“[we see many] texts portraying life before covid-19 – hustle and bustle, little time for family and friends, greed, consumerism, selfishness, etc… - which go on to preach a better world and a better Humanity after it. They wish, almost demand that people would go back to daily life differently; that the world would be transformed, and people would enjoy more family, kids, would preserve the planet, put their smart phones away for longer, and stay away from their credit cards, among other wishes.

These are supposed to be inspiring, but they fall short from that goal. After the preaching of the Law - the world as it used to be – comes more preaching of the Law - how everybody should behave better after the crisis is gone. More legal demands, which means more guilt.

Breaking news: when life goes back to normal, we will all continue to be what we were: human beings. Sinful, lustful, selfish, indifferent… You can list all the Ten Commandments here. Transformation doesn't come from the Law, which at its best can hinder some attitudes, or give some orientation to others. Transformation is made inside with the Gospel that Forgives sin, points to Jesus and His Word and Will for our lives.

We are always trying to make sense of things, and it’s not different now. While that is useful, it usually can be done only in hindsight. Trying to guess what God is up to right now or tomorrow without sound biblical basis will only bring us either more anxiousness and despair, or more legalism and hypocrisy. We need to be honest; it is very unlikely that we are all going back to normal life doing all the right things we didn't do before.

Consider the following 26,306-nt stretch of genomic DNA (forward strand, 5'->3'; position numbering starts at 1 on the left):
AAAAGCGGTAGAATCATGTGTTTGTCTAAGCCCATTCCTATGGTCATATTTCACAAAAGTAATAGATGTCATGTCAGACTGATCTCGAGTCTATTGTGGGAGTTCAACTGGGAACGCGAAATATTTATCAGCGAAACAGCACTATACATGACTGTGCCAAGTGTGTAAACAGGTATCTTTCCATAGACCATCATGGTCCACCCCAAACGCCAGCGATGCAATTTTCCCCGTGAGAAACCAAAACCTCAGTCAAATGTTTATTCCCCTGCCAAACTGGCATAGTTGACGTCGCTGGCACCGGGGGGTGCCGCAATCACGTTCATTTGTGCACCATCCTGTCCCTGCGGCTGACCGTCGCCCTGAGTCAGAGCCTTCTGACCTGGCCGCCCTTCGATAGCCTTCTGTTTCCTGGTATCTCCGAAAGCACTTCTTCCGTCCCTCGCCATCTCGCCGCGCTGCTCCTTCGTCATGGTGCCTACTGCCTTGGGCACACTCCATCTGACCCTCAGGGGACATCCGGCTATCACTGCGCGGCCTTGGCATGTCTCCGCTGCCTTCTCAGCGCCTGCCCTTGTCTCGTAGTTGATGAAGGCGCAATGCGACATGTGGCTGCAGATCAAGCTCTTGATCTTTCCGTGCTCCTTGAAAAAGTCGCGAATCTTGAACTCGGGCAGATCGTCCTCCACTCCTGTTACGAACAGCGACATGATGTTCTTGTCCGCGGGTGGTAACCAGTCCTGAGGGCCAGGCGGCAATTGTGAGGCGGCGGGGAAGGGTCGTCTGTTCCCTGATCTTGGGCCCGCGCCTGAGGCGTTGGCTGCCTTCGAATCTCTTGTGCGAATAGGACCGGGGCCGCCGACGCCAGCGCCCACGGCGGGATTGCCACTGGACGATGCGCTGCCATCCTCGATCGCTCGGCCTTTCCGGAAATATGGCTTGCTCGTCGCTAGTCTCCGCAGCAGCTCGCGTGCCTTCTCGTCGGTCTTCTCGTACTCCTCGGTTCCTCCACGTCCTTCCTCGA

Christ has transformed us in his Word to send us out in the world to do our best in doing good, that’s for sure; but in His Word we are also reminded that we remain sinners in daily need of his forgiveness and love. And they are always there, unlimited, abundant and permanently available. It prevents us to be too pessimistic about the future, or too optimistic about humanity, leading us to the real life with the real God, facing all the problems that come from sin and enjoying all the blessings that come from the Son.”]

Cc – “What do you want me to do for you?” Jesus asks. We answer: “Lord, open the eyes of my heart constantly to Your Work, Your Word, Your World. For The whole world was out of staff with no one in position to do the work. I want to be thankful to the One who showed up to do the Work – serving me Salvation and Life.”



[2] Mark 10:35-45

[3]Other thoughts to consider:
_Jesus Himself was in an extreme situation in the Garden of Gethsemane, facing imminent torture and death. He asked to not suffer, still He did. He was tortured and died.
_Did Jesus heal all the people in the world when he was here? Not for sure. He healed some, some he didn’t. Can we be thankful for the ones who were healed, or should be only focusing on the ones who continued to be sick?
_How many times have you and I been healed, even when we don’t know we were in danger? As we know, death can be tragic, but sometimes it can be simple and even stupid. Do you know how your immune system, a marvelous Creation of God, works to fight illnesses in your body? Many times we all have been protected by Him, even when we didn’t cry out for help; they may prevent us from thinking that God is not loving and merciful because when a loved one is ill or dies – which are inevitable consequences of sin.